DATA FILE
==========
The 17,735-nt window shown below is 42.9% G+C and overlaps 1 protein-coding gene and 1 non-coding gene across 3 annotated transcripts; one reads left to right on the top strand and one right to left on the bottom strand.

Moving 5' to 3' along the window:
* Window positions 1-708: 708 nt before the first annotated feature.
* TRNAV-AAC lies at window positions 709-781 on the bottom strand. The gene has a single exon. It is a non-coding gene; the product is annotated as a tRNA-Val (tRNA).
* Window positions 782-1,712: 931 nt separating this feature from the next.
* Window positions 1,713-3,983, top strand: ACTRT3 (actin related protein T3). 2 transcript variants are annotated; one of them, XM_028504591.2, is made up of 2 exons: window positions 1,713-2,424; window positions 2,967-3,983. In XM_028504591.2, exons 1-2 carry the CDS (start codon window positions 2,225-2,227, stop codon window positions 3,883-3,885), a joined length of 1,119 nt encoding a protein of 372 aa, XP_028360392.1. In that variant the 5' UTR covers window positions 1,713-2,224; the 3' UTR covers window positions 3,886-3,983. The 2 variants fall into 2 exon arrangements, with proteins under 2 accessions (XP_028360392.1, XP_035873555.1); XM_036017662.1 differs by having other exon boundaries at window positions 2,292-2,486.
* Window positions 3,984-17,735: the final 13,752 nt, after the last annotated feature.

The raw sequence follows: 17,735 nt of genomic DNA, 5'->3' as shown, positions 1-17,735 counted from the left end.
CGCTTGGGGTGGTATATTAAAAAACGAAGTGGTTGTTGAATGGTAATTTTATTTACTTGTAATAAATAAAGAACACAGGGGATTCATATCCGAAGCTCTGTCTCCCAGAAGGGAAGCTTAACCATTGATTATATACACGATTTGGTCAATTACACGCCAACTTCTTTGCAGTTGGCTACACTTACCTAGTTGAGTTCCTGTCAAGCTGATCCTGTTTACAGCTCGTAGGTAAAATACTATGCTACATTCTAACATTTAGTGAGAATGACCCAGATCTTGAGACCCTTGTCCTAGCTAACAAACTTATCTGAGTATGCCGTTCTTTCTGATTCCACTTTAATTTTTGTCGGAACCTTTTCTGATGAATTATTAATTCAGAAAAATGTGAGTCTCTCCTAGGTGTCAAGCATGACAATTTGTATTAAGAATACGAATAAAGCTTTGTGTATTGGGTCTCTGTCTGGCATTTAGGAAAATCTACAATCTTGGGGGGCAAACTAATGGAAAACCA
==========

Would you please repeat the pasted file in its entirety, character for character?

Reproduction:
The 17,735-nt window shown below is 42.9% G+C and overlaps 1 protein-coding gene and 1 non-coding gene across 3 annotated transcripts; one reads left to right on the top strand and one right to left on the bottom strand.

Moving 5' to 3' along the window:
* Window positions 1-708: 708 nt before the first annotated feature.
* TRNAV-AAC lies at window positions 709-781 on the bottom strand. The gene has a single exon. It is a non-coding gene; the product is annotated as a tRNA-Val (tRNA).
* Window positions 782-1,712: 931 nt separating this feature from the next.
* Window positions 1,713-3,983, top strand: ACTRT3 (actin related protein T3). 2 transcript variants are annotated; one of them, XM_028504591.2, is made up of 2 exons: window positions 1,713-2,424; window positions 2,967-3,983. In XM_028504591.2, exons 1-2 carry the CDS (start codon window positions 2,225-2,227, stop codon window positions 3,883-3,885), a joined length of 1,119 nt encoding a protein of 372 aa, XP_028360392.1. In that variant the 5' UTR covers window positions 1,713-2,224; the 3' UTR covers window positions 3,886-3,983. The 2 variants fall into 2 exon arrangements, with proteins under 2 accessions (XP_028360392.1, XP_035873555.1); XM_036017662.1 differs by having other exon boundaries at window positions 2,292-2,486.
* Window positions 3,984-17,735: the final 13,752 nt, after the last annotated feature.

The raw sequence follows: 17,735 nt of genomic DNA, 5'->3' as shown, positions 1-17,735 counted from the left end.
CGCTTGGGGTGGTATATTAAAAAACGAAGTGGTTGTTGAATGGTAATTTTATTTACTTGTAATAAATAAAGAACACAGGGGATTCATATCCGAAGCTCTGTCTCCCAGAAGGGAAGCTTAACCATTGATTATATACACGATTTGGTCAATTACACGCCAACTTCTTTGCAGTTGGCTACACTTACCTAGTTGAGTTCCTGTCAAGCTGATCCTGTTTACAGCTCGTAGGTAAAATACTATGCTACATTCTAACATTTAGTGAGAATGACCCAGATCTTGAGACCCTTGTCCTAGCTAACAAACTTATCTGAGTATGCCGTTCTTTCTGATTCCACTTTAATTTTTGTCGGAACCTTTTCTGATGAATTATTAATTCAGAAAAATGTGAGTCTCTCCTAGGTGTCAAGCATGACAATTTGTATTAAGAATACGAATAAAGCTTTGTGTATTGGGTCTCTGTCTGGCATTTAGGAAAATCTACAATCTTGGGGGGCAAACTAATGGAAAACCA